Moravian Celebrates MLK, a 'Futurist Thinker and Monumental American Leader’
In celebration of the Martin Luther King Jr. day holiday, Moravian College hosted two heartwarming and introspective programs Jan. 20, beginning with a community scholarship breakfast, featuring 19 well-educated and well-versed fifth-graders from William Penn Elementary School.
During the hour-and-a-half breakfast in the HUB’s Marketplace, sponsored by the Center for Intercultural Advancement, each William Penn student took the stage to share a key note, fact or account of King’s life, as well as the Civil Rights Movement. The timeline traced all the way back to King’s exemplary studies as a child to his profound work as an adult in Birmingham, Ala. (To see photographs from the College's MLK events, click here.)
Two students concluded the William Penn presentation by reading essays they wrote highlighting their heroes. Just as King idolized Mahatma Gandhi, the students cited their mother and Leonardo Da Vinci, , respectively, as their heroes.
The students are taught by William Penn teachers Matthew Salvaterra and Cristy Myers.
Following the presentation, Joel Nathan Rosen, associate professor of sociology, provided remarks, congratulating the students for “going the extra mile” and their willingness to “scream to the rafters” to commemorate King’s life and his beliefs.
ABOVE: Each William Penn student took the stage to share a key note, fact or account of Martin Luther King Jr.'s life.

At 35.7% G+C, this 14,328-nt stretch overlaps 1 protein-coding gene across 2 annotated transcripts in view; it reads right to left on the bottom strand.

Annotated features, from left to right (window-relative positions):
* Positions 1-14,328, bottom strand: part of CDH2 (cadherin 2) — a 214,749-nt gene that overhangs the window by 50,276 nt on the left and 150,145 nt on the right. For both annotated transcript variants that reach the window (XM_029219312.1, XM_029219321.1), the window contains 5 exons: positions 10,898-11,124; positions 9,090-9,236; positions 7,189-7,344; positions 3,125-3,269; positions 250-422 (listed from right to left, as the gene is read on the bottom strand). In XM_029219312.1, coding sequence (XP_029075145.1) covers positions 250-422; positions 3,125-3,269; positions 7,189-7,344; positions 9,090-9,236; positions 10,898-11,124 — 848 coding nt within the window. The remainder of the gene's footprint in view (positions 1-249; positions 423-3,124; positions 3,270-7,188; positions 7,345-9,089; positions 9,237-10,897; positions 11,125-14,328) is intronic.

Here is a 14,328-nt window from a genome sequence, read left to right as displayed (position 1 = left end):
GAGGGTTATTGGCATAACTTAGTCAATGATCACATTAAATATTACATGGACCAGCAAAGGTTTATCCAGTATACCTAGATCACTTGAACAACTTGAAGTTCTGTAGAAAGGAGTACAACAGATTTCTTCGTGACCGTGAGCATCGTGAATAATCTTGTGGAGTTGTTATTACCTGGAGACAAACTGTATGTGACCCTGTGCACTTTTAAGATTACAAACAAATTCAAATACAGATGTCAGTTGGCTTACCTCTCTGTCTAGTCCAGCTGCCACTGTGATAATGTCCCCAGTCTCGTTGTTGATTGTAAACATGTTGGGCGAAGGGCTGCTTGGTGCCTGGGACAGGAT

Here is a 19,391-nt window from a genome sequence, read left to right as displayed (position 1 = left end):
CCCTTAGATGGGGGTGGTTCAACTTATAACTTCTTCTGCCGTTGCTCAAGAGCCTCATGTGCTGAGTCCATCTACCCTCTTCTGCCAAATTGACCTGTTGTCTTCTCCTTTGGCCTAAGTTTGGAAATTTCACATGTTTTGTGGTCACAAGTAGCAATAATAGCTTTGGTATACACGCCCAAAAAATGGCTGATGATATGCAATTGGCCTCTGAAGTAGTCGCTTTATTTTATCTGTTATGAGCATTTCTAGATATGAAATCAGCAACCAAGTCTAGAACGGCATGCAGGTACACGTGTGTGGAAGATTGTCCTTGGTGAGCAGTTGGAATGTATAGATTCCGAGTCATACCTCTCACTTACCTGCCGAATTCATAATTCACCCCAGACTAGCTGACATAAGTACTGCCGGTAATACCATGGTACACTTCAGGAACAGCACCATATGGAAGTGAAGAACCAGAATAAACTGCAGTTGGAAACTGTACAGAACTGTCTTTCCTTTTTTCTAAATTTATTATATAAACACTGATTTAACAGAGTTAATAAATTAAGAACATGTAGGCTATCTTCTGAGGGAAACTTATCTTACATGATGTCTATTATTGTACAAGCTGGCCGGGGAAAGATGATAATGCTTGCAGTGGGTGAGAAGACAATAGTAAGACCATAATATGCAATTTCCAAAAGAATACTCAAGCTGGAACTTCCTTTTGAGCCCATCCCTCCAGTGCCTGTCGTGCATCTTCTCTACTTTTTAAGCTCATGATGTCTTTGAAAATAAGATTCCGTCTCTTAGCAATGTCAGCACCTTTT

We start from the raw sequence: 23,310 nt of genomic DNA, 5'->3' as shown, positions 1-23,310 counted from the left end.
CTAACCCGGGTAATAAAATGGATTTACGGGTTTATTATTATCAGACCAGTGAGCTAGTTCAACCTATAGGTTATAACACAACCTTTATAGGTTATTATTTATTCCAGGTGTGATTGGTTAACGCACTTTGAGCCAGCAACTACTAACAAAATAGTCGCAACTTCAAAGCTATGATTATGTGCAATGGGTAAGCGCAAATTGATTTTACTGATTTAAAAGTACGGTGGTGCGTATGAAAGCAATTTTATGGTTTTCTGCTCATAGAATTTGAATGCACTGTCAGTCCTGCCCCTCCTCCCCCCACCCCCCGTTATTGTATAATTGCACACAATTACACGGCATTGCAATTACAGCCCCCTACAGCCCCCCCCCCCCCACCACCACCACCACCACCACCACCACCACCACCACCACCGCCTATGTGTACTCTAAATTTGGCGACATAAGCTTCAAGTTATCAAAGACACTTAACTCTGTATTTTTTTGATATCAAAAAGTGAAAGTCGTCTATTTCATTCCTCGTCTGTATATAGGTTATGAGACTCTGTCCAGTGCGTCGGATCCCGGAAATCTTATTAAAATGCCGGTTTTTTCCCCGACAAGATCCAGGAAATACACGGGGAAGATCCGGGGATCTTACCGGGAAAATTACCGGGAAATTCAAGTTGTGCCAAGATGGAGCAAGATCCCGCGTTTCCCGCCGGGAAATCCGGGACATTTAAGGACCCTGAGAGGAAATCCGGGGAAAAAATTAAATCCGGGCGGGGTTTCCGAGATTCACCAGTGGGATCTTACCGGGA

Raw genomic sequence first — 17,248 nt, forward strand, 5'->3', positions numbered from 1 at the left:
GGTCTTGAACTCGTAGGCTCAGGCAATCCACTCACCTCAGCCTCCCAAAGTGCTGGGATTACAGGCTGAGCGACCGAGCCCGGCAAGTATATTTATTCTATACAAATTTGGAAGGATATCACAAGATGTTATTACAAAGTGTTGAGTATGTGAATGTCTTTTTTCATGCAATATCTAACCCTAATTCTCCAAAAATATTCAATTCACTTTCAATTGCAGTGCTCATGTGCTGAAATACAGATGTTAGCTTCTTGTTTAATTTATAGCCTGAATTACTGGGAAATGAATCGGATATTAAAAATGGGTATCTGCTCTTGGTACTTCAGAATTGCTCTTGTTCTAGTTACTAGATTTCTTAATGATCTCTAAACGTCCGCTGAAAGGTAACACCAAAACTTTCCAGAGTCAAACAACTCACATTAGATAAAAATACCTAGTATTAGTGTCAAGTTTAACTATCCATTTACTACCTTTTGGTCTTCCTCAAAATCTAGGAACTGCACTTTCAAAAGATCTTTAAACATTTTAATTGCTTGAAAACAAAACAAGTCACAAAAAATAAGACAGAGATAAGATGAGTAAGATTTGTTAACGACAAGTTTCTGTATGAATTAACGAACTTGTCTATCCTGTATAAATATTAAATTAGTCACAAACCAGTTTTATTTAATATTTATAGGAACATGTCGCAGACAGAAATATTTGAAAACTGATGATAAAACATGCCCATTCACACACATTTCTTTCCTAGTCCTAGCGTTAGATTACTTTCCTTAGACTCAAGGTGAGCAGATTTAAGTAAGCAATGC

ABOVE: With his fellow faculty members looking on, William Falla (right) speaks at a panel luncheon about King's influence.
At 11 a.m., in the HUB's Snyder Room, Moravian Professors William Falla, Joyce Hinnefeld, Michelle Schmidt and Nicole Tabor served as panelists to discuss their personal and professional reflections on King.
The discussion, sponsored by the Center for Leadership and Service and the Center for Intercultural Advancement, brought forward many talking points, including King’s exceptional writing ability, which Tabor discussed in detail. She cited King’s “Letter from a Birmingham Jail" throughout her talk. To read it for yourself, click here.
“This is a day to reflect on the actions of a futurist thinker, monumental American leader, and spiritual entrepreneur,” Tabor said. “Most centrally, as a teacher and scholar, today offers the opportunity to acknowledge a debt of gratitude to one of the greatest writers of our time.”
Schmidt talked about King’s emphasis on community service, noting he once said, "Life's most persistent and urgent question is: 'What are you doing for others?’” She then noted how her young son has been well educated on his legacy, a heartwarming sign for today's youth. Hinnefeld continued the discussion’s personal feel, recalling the discrimination and lack of diversity she witnessed growing up in rural Indiana. She also touched on the “beautiful use of language” King used to promote his beliefs.
Falla concluded the panel by reading part of King’s sermon, “Loving Your Enemies,” which was delivered at Dexter Avenue Baptist Church in Montgomery, Ala., in November 1957. Following Falla’s take, the panelists broken into groups for further discussion with those in attendance.
Moravian’s on-campus MLK Day events actually kicked off a day early, hosting a screening of the documentary “The Backyard Philly Project" Jan. 19. The film chronicles the lives of four teens living in "Penn Town," a Philadelphia public housing development blocks from Center City, but in a very different world.
For more information about the screening, visit The Express Times’ article.
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